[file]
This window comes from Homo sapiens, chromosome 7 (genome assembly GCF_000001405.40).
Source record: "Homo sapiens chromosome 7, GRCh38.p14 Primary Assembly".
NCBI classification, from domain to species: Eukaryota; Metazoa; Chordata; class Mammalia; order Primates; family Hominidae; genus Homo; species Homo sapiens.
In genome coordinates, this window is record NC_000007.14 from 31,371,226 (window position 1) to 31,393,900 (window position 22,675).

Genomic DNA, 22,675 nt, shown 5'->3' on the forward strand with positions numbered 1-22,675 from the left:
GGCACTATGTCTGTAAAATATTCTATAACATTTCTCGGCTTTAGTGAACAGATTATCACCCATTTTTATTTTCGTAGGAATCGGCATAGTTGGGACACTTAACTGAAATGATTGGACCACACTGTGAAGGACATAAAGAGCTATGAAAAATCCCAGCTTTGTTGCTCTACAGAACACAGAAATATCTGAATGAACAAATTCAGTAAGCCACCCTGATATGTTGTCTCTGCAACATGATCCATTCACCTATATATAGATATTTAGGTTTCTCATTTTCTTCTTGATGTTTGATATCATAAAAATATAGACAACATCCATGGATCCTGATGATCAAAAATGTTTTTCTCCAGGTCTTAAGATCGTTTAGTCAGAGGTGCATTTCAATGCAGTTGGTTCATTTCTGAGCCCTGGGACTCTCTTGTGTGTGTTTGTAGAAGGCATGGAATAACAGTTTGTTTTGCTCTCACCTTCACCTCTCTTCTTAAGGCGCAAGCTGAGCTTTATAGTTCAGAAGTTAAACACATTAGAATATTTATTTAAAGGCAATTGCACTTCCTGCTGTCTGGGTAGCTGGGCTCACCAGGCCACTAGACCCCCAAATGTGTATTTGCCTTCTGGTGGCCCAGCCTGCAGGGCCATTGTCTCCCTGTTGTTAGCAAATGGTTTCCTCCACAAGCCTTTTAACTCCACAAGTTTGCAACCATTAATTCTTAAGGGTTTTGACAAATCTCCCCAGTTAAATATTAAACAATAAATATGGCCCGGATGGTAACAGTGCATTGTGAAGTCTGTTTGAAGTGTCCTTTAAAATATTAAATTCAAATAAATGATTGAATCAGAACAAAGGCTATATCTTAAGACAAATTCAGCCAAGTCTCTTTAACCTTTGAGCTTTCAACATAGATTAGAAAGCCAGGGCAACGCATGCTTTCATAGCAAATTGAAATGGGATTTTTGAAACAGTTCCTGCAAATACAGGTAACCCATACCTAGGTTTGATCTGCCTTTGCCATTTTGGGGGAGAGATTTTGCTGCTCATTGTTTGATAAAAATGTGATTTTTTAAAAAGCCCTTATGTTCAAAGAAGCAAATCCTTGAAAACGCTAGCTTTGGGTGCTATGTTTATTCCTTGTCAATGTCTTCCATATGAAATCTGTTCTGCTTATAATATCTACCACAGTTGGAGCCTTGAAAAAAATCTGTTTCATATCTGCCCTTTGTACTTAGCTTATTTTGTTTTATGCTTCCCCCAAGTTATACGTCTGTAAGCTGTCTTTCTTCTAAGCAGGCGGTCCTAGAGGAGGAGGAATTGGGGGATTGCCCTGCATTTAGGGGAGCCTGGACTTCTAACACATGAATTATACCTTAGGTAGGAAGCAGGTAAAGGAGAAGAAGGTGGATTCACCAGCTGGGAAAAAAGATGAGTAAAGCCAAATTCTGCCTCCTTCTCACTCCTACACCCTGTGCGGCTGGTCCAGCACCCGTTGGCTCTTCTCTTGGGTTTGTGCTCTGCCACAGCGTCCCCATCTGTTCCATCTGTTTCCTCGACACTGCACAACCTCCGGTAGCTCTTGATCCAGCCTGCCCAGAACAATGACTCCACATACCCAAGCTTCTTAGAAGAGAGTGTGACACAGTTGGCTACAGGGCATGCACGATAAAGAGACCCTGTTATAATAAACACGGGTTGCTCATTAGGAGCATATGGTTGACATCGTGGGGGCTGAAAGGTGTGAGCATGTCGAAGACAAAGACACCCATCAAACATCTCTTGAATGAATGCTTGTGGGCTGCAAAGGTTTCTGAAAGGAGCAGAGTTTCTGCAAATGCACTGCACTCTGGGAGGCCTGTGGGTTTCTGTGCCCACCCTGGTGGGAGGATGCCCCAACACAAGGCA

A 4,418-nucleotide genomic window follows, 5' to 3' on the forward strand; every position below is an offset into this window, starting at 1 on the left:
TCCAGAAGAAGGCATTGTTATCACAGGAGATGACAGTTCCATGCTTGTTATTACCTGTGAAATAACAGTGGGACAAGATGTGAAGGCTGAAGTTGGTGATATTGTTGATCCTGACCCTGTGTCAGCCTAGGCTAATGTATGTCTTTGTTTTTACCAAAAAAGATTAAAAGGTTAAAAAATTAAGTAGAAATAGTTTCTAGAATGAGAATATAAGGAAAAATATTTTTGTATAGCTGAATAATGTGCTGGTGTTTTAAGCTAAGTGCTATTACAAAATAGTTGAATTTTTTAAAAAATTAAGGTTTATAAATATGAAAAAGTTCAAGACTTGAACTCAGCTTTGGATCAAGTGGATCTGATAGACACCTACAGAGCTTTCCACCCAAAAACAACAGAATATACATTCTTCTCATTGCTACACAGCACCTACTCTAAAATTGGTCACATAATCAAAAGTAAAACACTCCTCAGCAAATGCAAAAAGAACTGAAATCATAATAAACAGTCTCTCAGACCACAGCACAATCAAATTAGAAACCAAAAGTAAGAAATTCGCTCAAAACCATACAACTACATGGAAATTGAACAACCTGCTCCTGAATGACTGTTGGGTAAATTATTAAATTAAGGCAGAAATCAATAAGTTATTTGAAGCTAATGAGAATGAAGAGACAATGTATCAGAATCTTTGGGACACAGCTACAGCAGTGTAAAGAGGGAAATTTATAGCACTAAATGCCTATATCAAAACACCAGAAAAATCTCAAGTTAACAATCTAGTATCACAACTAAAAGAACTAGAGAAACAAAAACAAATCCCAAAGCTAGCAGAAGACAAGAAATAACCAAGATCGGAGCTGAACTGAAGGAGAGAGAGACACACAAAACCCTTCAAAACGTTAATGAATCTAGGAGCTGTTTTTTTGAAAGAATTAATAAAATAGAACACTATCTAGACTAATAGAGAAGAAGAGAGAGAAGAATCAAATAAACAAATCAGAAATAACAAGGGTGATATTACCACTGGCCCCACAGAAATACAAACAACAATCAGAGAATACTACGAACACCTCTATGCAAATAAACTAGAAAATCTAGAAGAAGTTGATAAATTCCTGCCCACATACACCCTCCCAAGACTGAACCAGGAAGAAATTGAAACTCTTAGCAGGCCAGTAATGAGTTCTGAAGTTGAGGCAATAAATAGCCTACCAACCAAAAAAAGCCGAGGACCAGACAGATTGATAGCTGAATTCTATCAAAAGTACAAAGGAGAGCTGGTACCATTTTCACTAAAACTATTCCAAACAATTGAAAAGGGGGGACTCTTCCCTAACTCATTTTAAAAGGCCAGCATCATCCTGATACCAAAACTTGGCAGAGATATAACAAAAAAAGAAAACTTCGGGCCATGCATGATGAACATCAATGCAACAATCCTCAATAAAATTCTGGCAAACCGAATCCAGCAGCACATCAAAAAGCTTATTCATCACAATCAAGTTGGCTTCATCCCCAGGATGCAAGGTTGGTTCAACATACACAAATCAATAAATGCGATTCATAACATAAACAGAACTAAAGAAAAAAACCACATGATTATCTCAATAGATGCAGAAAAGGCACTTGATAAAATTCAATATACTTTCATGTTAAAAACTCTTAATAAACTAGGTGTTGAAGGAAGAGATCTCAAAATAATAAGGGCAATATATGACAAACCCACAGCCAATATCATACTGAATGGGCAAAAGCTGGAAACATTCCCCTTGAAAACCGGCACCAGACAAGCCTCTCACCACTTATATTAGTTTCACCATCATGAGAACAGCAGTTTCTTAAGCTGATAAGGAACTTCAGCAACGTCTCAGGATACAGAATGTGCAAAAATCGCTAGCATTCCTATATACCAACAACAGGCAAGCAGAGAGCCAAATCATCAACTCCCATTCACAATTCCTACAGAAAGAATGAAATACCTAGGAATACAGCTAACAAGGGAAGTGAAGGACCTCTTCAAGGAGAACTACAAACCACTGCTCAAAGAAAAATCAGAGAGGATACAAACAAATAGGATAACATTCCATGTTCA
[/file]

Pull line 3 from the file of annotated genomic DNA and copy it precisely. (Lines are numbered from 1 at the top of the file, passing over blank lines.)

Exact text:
NCBI classification, from domain to species: Eukaryota; Metazoa; Chordata; class Mammalia; order Primates; family Hominidae; genus Homo; species Homo sapiens.